Motion Sensor Detection Range and Trigger Speed

It is hard to come by a camera that does not have motion sensors. For this reason, the issue is not whether or not it has motion sensors but rather the range at which your camera can detect motion. When getting one, be sure the range is wide enough to cover the area you plan on monitoring.

Trigger speed helps in capturing moving images with accuracy. This comes in handy, especially when the trespasser is running or walking briskly. Aim for a trigger speed of a second or less.

Connection Strength

Wireless cameras depend on connections to transmit images and video to your phone or computer. This means that you need to keep them within connection range for them to work.  It also helps in conserving power since your camera will not be struggling to get a connection hence draining your battery.


It goes without saying that if your battery is weak, it will most likely run out of juice mid-recording. For this reason, check how long your battery can last and consider buying an extra one for interchanging.

Although you might get a camera with a long life, sometimes eternal factors end up draining your battery faster. For instance, if the network or connection is weak, your camera will consume more power trying to connect. The time lapse feature also drains your battery as it attempts to get a more detailed recording.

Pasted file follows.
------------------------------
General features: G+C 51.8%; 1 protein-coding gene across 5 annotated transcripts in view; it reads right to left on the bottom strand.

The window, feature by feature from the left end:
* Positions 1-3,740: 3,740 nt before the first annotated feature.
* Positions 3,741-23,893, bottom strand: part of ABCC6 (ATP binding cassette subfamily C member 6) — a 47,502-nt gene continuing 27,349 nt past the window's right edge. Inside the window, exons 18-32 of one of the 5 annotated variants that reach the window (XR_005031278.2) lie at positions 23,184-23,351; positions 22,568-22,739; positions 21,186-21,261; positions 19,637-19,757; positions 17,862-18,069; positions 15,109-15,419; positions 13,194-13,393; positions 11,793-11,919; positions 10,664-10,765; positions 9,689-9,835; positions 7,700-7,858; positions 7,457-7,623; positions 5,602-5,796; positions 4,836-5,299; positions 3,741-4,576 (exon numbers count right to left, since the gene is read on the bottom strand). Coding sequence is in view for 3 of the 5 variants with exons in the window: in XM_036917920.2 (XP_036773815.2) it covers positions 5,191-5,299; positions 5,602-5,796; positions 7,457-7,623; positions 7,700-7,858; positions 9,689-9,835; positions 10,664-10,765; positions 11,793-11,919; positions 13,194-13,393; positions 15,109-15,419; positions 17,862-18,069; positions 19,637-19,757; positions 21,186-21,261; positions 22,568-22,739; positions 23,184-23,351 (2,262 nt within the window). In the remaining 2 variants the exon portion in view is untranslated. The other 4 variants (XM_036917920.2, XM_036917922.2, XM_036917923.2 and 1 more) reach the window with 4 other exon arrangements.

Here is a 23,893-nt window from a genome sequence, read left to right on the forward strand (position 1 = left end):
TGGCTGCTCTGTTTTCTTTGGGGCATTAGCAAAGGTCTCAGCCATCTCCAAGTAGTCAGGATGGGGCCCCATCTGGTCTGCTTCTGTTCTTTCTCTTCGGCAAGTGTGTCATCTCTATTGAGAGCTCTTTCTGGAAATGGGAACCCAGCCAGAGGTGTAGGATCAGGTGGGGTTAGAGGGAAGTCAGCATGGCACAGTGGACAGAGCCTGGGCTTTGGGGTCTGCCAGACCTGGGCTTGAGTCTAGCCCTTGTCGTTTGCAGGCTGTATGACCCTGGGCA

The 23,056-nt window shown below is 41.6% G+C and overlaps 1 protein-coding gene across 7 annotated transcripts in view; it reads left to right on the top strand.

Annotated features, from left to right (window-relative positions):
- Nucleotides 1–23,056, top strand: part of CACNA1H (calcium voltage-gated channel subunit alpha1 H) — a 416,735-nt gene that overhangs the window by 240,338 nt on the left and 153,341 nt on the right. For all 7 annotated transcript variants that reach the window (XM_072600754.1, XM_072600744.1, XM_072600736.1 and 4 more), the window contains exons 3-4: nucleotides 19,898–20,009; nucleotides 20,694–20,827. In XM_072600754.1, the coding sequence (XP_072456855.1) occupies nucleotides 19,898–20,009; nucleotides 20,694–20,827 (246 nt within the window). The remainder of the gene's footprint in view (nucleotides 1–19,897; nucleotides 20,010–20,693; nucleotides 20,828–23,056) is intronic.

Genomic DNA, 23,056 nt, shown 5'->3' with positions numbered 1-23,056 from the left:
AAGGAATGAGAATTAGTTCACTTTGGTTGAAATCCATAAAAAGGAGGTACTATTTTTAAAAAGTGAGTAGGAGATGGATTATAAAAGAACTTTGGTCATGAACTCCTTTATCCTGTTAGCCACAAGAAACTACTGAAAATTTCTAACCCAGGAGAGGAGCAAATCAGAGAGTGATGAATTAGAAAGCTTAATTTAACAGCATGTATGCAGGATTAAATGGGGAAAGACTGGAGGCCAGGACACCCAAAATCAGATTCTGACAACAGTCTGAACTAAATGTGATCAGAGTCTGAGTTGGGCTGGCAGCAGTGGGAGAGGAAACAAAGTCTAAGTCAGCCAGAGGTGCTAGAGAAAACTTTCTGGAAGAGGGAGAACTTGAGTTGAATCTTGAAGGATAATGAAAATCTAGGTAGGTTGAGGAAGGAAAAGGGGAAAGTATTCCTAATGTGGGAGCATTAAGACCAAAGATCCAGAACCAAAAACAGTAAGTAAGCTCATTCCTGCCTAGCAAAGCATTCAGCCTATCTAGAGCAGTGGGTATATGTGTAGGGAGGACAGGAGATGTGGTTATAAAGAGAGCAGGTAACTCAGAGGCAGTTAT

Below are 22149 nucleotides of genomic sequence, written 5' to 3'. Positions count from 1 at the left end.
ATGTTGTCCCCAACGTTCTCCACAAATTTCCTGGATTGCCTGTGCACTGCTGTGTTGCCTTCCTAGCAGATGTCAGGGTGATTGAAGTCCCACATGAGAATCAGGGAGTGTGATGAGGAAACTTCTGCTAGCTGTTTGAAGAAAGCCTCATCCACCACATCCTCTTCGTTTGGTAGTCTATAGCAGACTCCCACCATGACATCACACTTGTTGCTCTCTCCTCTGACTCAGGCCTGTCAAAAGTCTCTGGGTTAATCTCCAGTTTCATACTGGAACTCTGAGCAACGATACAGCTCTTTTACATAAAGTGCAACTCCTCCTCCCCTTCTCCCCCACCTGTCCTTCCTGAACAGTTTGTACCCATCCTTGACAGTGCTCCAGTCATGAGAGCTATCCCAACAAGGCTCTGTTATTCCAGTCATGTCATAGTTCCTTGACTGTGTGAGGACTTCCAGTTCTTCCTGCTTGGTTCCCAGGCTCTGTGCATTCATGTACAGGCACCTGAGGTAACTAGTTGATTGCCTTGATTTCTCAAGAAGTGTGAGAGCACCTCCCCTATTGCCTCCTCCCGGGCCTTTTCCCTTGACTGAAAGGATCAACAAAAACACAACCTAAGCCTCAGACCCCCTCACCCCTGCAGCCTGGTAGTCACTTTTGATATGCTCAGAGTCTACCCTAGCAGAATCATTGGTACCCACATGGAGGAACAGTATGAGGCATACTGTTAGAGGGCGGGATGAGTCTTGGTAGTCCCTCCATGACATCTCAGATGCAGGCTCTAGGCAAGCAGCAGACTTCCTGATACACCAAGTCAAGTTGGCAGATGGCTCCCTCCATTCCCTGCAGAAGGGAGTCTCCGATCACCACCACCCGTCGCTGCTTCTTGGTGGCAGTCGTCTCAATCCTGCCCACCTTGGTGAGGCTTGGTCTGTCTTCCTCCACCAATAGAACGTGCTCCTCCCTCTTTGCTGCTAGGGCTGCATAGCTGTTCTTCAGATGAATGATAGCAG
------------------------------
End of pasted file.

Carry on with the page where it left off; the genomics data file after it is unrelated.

If you can't control the features responsible for quickly draining your battery, try connecting your camera to a direct power source if you are set up near the house. This saves you the hassle of constantly charging your battery or changing it.

Timestamp and password lock

In case your camera gets in the wrong hands, have a password lock that will keep its contents locked and safe.

A time stamp gives you a more detailed account of the recording since it has the exact time on the photo or video. You can activate this feature by turning it ‘ON’  in the settings.

No glow feature

The whole point of a security camera is to record trespassers without them noticing. A no glow camera uses Infrared to capture pictures and videos, making it more discrete.

This is opposed to the use of flash which often scares away trespassers or gives you away. It helps in capturing clear photos even at night.

Video feature

Obviously, not all trail cameras have video capabilities. However, since you are getting one for security reasons, it is vital to ensure that yours can record videos as opposed to taking pictures only. An HD video recorder is preferred in this case to enable you to record clear night pictures.


If you’re getting a trail camera for the purpose of surveillance, just make sure it comes with the features for the job. Proper mounting and camouflaging are also quite important. What if you plan on getting a trail camera to serve both the purpose of surveillance and hunting?

Simple, get one with all the features for security surveillance. This way, you can enjoy the best of both worlds and take your hunting to a whole new level.